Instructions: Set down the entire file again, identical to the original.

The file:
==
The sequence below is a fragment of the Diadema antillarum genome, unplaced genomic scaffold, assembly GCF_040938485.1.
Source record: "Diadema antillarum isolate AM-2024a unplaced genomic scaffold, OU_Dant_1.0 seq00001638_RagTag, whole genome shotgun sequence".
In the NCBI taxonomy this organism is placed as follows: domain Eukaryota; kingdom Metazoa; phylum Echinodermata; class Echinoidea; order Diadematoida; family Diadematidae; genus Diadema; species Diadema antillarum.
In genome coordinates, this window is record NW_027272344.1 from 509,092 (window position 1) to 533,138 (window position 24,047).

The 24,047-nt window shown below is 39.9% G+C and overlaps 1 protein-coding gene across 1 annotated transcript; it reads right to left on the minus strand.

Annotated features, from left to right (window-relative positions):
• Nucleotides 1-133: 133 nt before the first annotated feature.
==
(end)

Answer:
The sequence below is a fragment of the Diadema antillarum genome, unplaced genomic scaffold, assembly GCF_040938485.1.
Source record: "Diadema antillarum isolate AM-2024a unplaced genomic scaffold, OU_Dant_1.0 seq00001638_RagTag, whole genome shotgun sequence".
In the NCBI taxonomy this organism is placed as follows: domain Eukaryota; kingdom Metazoa; phylum Echinodermata; class Echinoidea; order Diadematoida; family Diadematidae; genus Diadema; species Diadema antillarum.
In genome coordinates, this window is record NW_027272344.1 from 509,092 (window position 1) to 533,138 (window position 24,047).

The 24,047-nt window shown below is 39.9% G+C and overlaps 1 protein-coding gene across 1 annotated transcript; it reads right to left on the minus strand.

Annotated features, from left to right (window-relative positions):
• Nucleotides 1-133: 133 nt before the first annotated feature.